Stan Lee Socks His Former Company With $1 Billion Lawsuit

Stan Lee Socks His Former Company With $1 Billion Lawsuit

Lee, who is 95, is the creator of hundreds of superheroes such as Spider-Man, The Hulk, Thor and Black Panther.

Stan Lee is suing his former entertainment company POW! Lee alleges in the lawsuit filed on Tuesday that POW Entertainment and two of its officers, CEO Shane Duffy and co-founder Gill Champion, conspired to steal his identity and likeness.

Lee, the co-creative force behind many superhero characters, including Black Panther and Spider-Man, sold the company to Camsing past year. Entertainment to alter a clause meant to grant POW! non-exclusive rights to use his name to instead secretly grant POW! an exclusive right to use Lee's name.

Lee's attorney Adam Grant writes in the filing (via THR): "Lee does not recall anyone reading the Illegitimate Document to him, and, due to his advanced macular degeneration, he could not have read it himself". If someone had read the document to Lee, the suit adds, "he would not have knowingly signed it".

"Given his fame and cultural importance as an American icon and living legend, there is significant commercial interest in the use of his image, name and likeness", said the claim.

According to the complaint, POW! needed Lee's permission to use his name, which he says he never knowingly gave.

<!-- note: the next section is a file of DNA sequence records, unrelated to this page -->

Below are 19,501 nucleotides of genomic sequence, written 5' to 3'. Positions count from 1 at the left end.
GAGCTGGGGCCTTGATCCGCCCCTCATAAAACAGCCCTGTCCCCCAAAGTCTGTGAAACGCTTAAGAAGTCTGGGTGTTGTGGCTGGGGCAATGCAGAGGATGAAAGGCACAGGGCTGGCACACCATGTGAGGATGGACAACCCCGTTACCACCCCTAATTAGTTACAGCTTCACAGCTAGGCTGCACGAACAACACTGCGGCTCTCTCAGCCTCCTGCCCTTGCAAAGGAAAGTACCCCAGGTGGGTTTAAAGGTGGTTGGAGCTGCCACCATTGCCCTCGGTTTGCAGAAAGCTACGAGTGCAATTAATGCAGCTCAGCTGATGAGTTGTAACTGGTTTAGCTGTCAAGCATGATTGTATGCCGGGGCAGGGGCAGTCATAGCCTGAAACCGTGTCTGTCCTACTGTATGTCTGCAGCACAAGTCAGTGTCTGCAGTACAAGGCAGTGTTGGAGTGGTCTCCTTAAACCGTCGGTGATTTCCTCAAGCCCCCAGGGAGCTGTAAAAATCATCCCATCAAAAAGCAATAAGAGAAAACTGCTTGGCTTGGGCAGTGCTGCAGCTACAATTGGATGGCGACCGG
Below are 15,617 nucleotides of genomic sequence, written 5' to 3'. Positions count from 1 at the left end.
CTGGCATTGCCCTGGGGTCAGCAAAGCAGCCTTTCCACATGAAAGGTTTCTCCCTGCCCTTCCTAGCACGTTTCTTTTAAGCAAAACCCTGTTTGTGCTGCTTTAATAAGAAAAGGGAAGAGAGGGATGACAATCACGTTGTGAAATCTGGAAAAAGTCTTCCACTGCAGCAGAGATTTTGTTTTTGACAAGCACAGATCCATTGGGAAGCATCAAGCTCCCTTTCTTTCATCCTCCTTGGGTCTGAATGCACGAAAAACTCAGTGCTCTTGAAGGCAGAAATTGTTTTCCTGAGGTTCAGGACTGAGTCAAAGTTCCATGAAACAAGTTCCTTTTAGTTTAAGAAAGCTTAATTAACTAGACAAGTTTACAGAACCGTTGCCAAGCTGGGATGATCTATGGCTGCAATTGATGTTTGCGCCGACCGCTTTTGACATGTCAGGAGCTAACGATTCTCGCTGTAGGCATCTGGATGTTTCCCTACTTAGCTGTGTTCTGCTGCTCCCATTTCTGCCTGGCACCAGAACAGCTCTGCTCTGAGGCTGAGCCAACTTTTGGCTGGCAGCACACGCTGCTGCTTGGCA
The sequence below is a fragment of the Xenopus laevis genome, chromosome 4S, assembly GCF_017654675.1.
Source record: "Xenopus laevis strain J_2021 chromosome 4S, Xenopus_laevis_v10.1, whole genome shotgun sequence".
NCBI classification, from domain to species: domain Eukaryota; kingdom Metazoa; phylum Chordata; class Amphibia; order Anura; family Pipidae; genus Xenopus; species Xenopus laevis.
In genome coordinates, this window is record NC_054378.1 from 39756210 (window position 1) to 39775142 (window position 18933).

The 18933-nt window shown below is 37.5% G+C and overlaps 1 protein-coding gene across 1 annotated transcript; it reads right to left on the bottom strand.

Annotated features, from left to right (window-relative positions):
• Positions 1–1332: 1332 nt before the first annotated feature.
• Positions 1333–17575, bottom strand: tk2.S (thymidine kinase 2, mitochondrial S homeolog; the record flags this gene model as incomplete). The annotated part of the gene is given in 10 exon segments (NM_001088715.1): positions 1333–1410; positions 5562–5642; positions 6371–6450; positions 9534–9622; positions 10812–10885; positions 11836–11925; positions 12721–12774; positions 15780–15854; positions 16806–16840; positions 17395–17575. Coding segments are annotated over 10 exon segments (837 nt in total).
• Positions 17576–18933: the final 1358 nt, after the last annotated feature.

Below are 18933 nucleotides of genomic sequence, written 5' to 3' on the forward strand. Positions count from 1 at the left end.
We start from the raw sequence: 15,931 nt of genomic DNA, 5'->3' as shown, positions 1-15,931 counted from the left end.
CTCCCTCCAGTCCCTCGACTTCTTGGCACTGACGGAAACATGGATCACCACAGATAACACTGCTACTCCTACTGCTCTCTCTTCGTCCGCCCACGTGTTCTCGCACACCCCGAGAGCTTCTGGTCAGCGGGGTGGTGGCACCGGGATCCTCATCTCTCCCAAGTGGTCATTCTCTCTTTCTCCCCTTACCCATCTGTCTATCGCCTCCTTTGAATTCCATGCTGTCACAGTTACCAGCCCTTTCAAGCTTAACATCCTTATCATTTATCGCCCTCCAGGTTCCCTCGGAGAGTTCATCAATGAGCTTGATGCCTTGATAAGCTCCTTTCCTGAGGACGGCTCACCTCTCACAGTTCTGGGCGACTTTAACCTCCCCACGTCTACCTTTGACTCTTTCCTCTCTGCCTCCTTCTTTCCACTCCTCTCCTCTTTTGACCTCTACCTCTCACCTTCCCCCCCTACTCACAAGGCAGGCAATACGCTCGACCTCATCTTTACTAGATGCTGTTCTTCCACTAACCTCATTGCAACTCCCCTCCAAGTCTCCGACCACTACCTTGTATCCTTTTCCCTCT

For example, Walt Disney, which paid $4 billion to buy Marvel in 2014, has a non-exclusive licence to use his name, image and likeness in connection with the characters Lee created for Marvel. "Inc. the exclusive use of Lee's identity, name, image, and likeness ... and each of them knew that their objective was unlawful and they meant to aid each other in achieving that unlawful objective".

He also alleges that POW! then took control of his social media channels and started impersonating him, and is now seeking damages in excess of $1 billion. Sign up to our free daily newsletters and get stories like this sent straight to your inbox.

According to the court documents, Lee had no idea a sale was in the offing.

The suit draws attention to the death of Lee's wife last July, and his degenerative eye condition which has caused his poor eyesight, suggesting he could not have read the documents.